Apologies, folks — I was busily working on the final handful of chapters of my first novel and neglected to post my blog last night!
It’s now been about nine months since I took that first step in creating a book out of the ideas floating around in my head for years. I embarked on the NaNoWriMo November event last fall just to see if I could actually put together the first 50,000 words of a book. For many years there was one thought that held me back: what if I put a lot of time into a writing project and it goes nowhere. In other words, could I actually produce something cohesive to begin with, and see it through to completion?
The answer to that, of course, is that I would never find out if I didn’t try. So last fall I decided that I’d make the attempt — one month wasn’t too much to devote to it, and if I didn’t get anywhere, at least I would have given it a shot. But if I did get somewhere…
I joined one of the NaNoWriMo writing groups; there are hundreds of them in all kinds of configurations, for like-minded writers to chat and support each other. Mine was a small group, comfortable for sharing ideas and questions, and for cheering each other’s progress.
I had a very rough outline for the first novel of what will someday become a published trilogy, I hope — just the Inciting Incident, a few key points of the protagonist’s journey, and the climax. On November 1st I began writing.
When you announce your project on the NaNoWriMo site, your profile allows you to record your progress towards the ultimate goal of having written 50,000 words by the end of the month. I calculated how many words I’d need to write each day (on average) to achieve that goal — to me, that would be a measure of whether I could produce an entire book. And every day, I stuck to it.
You receive badges for a variety of milestones, including whether you write every day, and I wanted that badge to appear, because it meant that I was staying on track. Some might dismiss this approach as gamification, and it is, but as a novice novelist, I found it to be a great motivator.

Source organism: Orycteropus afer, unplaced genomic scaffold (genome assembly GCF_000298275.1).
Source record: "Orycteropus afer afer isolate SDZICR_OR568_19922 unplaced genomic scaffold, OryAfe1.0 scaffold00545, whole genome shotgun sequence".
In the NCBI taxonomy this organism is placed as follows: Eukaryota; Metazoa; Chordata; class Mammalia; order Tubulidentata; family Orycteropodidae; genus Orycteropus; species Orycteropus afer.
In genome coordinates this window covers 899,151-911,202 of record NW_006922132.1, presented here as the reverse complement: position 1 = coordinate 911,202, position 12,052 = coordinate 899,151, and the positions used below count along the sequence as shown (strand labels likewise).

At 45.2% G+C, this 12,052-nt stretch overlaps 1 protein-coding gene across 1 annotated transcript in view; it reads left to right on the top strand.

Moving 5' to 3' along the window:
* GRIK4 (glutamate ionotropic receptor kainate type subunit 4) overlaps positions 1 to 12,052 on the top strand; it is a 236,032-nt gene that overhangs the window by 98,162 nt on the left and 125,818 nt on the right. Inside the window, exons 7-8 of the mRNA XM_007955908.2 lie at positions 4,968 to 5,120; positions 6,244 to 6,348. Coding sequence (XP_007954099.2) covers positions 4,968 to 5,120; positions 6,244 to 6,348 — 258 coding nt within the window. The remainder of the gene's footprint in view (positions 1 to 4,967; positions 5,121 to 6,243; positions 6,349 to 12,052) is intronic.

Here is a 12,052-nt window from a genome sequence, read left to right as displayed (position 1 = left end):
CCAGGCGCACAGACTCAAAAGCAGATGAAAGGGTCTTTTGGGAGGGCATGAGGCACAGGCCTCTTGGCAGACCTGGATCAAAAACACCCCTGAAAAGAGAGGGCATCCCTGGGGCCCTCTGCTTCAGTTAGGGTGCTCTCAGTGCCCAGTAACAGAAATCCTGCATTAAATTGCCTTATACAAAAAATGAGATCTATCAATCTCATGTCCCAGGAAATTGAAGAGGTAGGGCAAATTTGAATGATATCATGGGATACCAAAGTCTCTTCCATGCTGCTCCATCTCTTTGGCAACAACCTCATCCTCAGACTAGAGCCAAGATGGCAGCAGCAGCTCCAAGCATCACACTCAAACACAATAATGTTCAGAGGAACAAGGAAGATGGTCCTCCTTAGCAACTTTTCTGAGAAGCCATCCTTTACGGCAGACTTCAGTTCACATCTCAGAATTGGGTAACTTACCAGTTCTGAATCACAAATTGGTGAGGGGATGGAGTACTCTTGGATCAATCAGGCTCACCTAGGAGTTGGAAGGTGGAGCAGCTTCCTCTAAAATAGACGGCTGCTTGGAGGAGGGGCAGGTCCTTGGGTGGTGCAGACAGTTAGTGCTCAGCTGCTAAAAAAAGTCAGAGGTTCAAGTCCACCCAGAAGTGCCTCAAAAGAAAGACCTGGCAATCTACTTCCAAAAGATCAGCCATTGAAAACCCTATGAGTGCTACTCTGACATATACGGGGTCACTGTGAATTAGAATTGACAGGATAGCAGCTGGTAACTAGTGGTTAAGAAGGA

Soon I had one full chapter under my belt, then a second, then more and more. As I wrote about my protagonist and the challenges she was facing, the story began to flesh itself out. More and more ideas kept popping into my head: what’s going to happen next, how will she react, what if this twist took place? The garden of my book kept growing, often in ways I didn’t anticipate.
My protagonist has taken me along on her journey, not the other way around. One of the things I discovered, and have enjoyed the most, is that the characters in the book have to a large extent taken on a life of their own. They are complete beings in my head, who often say and do things that surprise me, and that’s been one of the things that has kept me writing — I can’t wait to see what’s going to happen next!
I can’t speak for everyone who’s tried to write a novel, but for me there’s only been the odd day or two of what I might call ‘writer’s block’, and that’s just been when I wasn’t sure how the next scene should start. When that happened I let the story stew in my head for a couple of days, and soon an idea would pop to the surface.
Our subconscious mind is powerful, if we give it a chance to participate. My best writing has come when I let it flow instead of trying to force it into submission.
My biggest problem, to my mind, has been the flood of ideas, not the lack of them. The novel has become so much larger than I expected. Each chapter sows a bumper crop of possibilities, and very often I have to consider whether that patch of unusual but interesting flowers will add to the story or detract from it. Usually I include them anyway, figuring I’ll leave the weeding and pruning to the first edit.